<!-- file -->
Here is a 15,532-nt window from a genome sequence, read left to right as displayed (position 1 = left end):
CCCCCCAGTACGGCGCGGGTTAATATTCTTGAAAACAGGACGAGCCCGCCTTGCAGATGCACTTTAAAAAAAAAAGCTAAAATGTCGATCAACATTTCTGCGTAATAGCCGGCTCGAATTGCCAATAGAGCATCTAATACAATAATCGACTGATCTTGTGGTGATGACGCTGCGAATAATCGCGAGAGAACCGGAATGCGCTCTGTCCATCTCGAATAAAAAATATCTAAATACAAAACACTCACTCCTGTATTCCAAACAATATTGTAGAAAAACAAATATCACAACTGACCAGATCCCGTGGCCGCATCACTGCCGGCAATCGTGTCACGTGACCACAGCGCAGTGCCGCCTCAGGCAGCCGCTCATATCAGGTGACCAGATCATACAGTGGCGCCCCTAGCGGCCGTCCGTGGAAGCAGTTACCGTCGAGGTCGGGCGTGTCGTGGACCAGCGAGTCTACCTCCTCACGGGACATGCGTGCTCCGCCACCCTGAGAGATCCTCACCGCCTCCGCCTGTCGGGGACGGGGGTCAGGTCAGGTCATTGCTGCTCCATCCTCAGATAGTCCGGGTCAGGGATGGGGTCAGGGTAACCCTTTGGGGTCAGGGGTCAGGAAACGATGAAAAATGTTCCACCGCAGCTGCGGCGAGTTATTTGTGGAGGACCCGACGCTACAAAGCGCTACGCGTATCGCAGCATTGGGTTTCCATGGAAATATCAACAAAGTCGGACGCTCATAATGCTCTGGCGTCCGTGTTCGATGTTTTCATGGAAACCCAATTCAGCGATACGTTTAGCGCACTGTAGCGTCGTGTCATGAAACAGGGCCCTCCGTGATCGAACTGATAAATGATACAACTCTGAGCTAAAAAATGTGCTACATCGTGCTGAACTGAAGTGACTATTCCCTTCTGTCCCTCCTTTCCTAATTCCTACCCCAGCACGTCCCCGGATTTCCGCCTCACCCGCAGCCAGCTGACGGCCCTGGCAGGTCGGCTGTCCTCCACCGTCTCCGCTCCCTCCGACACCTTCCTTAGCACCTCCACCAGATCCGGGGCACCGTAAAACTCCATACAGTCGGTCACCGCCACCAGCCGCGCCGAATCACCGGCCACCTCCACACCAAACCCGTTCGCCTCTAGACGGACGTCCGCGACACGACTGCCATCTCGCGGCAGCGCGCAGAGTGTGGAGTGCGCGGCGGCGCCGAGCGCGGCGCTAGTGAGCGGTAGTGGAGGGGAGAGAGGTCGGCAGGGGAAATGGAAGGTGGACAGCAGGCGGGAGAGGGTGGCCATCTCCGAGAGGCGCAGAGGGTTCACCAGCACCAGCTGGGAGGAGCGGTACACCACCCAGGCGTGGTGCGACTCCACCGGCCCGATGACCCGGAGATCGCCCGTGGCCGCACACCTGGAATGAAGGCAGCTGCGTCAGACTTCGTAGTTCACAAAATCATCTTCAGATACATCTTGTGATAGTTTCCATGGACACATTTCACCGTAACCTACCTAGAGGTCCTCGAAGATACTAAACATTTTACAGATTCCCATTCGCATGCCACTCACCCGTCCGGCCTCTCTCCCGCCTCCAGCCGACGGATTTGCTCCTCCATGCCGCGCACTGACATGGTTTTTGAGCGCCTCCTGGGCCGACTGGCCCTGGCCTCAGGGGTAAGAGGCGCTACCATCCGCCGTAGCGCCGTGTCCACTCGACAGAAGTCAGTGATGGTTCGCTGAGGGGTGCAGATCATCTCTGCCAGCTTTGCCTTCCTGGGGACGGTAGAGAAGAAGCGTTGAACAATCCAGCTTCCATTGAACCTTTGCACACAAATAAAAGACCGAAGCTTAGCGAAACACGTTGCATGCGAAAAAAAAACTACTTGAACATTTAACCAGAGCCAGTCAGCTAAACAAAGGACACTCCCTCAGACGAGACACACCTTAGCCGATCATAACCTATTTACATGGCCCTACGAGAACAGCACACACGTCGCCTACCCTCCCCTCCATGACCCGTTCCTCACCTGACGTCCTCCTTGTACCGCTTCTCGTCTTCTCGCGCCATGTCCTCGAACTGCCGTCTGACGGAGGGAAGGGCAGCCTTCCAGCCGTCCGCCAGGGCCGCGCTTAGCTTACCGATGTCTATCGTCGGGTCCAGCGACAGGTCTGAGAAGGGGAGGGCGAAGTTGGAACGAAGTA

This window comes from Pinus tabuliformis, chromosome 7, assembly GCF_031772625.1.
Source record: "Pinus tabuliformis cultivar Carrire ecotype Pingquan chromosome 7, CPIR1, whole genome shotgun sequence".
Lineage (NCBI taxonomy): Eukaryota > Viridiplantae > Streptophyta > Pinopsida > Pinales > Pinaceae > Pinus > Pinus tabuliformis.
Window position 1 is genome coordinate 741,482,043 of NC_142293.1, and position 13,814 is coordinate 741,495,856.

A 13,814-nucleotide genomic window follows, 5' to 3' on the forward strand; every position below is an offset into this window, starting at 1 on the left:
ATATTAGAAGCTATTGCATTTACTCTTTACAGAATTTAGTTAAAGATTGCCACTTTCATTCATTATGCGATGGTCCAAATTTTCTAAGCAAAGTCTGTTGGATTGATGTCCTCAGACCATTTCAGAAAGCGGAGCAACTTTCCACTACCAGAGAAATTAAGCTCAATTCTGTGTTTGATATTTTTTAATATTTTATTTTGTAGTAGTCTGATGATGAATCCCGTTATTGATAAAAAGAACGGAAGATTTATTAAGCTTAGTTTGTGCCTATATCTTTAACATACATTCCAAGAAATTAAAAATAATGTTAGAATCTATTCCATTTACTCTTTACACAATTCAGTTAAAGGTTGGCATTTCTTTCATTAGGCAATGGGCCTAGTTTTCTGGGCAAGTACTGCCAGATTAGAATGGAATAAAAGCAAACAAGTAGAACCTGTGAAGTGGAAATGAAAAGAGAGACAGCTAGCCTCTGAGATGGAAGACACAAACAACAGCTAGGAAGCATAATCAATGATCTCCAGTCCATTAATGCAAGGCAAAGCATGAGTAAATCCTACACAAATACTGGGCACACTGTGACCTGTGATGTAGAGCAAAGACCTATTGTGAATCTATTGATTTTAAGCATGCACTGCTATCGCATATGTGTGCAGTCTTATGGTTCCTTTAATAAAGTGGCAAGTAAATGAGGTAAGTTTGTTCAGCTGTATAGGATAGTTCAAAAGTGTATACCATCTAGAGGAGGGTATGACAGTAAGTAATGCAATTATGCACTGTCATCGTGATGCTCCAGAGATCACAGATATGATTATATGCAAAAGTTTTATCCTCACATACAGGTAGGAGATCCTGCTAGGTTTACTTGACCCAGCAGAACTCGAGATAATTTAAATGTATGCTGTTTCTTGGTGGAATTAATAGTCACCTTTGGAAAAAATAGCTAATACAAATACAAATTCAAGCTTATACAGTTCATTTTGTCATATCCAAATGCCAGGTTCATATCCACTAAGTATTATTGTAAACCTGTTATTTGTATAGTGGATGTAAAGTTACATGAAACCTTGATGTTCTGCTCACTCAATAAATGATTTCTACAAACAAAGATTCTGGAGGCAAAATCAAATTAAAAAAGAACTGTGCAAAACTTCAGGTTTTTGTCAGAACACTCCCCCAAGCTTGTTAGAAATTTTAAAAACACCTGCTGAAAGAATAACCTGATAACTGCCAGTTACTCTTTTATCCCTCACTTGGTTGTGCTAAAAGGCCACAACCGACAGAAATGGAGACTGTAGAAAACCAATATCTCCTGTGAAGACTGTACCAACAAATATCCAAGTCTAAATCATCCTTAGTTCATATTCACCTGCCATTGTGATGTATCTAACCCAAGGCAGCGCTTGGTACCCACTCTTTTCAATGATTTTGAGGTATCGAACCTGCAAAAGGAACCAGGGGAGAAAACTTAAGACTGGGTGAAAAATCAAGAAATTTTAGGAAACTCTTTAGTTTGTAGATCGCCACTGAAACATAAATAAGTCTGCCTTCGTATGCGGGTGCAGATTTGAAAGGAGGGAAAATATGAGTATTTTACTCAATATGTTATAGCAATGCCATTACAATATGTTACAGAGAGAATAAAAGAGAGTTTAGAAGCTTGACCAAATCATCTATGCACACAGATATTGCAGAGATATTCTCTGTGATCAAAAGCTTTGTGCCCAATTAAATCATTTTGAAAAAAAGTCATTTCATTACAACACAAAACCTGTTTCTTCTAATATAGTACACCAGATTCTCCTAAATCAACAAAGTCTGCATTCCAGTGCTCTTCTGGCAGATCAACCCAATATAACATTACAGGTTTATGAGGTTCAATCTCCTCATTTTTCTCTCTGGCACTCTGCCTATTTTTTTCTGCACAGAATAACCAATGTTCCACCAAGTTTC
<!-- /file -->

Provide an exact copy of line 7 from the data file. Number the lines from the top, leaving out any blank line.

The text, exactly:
A 13,814-nucleotide genomic window follows, 5' to 3' on the forward strand; every position below is an offset into this window, starting at 1 on the left: